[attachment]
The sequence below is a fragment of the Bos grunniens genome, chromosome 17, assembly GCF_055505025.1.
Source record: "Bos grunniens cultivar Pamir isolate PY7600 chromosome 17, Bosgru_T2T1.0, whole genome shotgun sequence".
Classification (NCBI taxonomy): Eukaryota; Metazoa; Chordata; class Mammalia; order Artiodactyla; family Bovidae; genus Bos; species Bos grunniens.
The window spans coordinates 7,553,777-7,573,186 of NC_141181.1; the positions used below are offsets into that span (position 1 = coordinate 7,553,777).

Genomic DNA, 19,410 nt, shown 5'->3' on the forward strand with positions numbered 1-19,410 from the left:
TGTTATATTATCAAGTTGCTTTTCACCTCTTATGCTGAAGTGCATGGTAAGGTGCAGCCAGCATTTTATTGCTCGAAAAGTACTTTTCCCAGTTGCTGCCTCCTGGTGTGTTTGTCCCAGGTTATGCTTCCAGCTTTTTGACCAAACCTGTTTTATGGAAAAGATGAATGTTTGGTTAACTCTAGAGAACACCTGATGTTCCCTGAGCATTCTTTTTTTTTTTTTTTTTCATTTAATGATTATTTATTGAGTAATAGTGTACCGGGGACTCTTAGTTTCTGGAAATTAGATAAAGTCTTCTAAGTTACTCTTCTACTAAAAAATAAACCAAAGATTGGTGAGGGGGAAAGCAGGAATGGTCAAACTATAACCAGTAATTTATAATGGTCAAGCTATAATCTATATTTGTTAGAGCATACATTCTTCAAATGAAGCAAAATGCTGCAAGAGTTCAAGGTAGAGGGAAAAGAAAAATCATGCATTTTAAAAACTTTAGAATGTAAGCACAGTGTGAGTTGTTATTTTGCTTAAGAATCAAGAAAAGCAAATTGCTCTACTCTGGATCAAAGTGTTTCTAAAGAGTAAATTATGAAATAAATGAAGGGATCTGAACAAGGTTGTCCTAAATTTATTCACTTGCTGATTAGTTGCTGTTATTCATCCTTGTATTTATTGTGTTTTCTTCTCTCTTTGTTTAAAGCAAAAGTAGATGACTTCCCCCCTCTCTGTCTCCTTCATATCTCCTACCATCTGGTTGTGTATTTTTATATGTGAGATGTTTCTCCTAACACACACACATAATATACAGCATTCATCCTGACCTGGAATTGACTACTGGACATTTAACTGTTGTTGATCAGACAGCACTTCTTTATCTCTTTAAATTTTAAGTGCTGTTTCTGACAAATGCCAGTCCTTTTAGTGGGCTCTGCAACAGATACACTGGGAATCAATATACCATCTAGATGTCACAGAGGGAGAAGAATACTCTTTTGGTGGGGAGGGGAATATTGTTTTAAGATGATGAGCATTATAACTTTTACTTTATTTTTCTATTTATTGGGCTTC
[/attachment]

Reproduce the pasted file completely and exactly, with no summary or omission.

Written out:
The sequence below is a fragment of the Bos grunniens genome, chromosome 17, assembly GCF_055505025.1.
Source record: "Bos grunniens cultivar Pamir isolate PY7600 chromosome 17, Bosgru_T2T1.0, whole genome shotgun sequence".
Classification (NCBI taxonomy): Eukaryota; Metazoa; Chordata; class Mammalia; order Artiodactyla; family Bovidae; genus Bos; species Bos grunniens.
The window spans coordinates 7,553,777-7,573,186 of NC_141181.1; the positions used below are offsets into that span (position 1 = coordinate 7,553,777).

Genomic DNA, 19,410 nt, shown 5'->3' on the forward strand with positions numbered 1-19,410 from the left:
TGTTATATTATCAAGTTGCTTTTCACCTCTTATGCTGAAGTGCATGGTAAGGTGCAGCCAGCATTTTATTGCTCGAAAAGTACTTTTCCCAGTTGCTGCCTCCTGGTGTGTTTGTCCCAGGTTATGCTTCCAGCTTTTTGACCAAACCTGTTTTATGGAAAAGATGAATGTTTGGTTAACTCTAGAGAACACCTGATGTTCCCTGAGCATTCTTTTTTTTTTTTTTTTTCATTTAATGATTATTTATTGAGTAATAGTGTACCGGGGACTCTTAGTTTCTGGAAATTAGATAAAGTCTTCTAAGTTACTCTTCTACTAAAAAATAAACCAAAGATTGGTGAGGGGGAAAGCAGGAATGGTCAAACTATAACCAGTAATTTATAATGGTCAAGCTATAATCTATATTTGTTAGAGCATACATTCTTCAAATGAAGCAAAATGCTGCAAGAGTTCAAGGTAGAGGGAAAAGAAAAATCATGCATTTTAAAAACTTTAGAATGTAAGCACAGTGTGAGTTGTTATTTTGCTTAAGAATCAAGAAAAGCAAATTGCTCTACTCTGGATCAAAGTGTTTCTAAAGAGTAAATTATGAAATAAATGAAGGGATCTGAACAAGGTTGTCCTAAATTTATTCACTTGCTGATTAGTTGCTGTTATTCATCCTTGTATTTATTGTGTTTTCTTCTCTCTTTGTTTAAAGCAAAAGTAGATGACTTCCCCCCTCTCTGTCTCCTTCATATCTCCTACCATCTGGTTGTGTATTTTTATATGTGAGATGTTTCTCCTAACACACACACATAATATACAGCATTCATCCTGACCTGGAATTGACTACTGGACATTTAACTGTTGTTGATCAGACAGCACTTCTTTATCTCTTTAAATTTTAAGTGCTGTTTCTGACAAATGCCAGTCCTTTTAGTGGGCTCTGCAACAGATACACTGGGAATCAATATACCATCTAGATGTCACAGAGGGAGAAGAATACTCTTTTGGTGGGGAGGGGAATATTGTTTTAAGATGATGAGCATTATAACTTTTACTTTATTTTTCTATTTATTGGGCTTC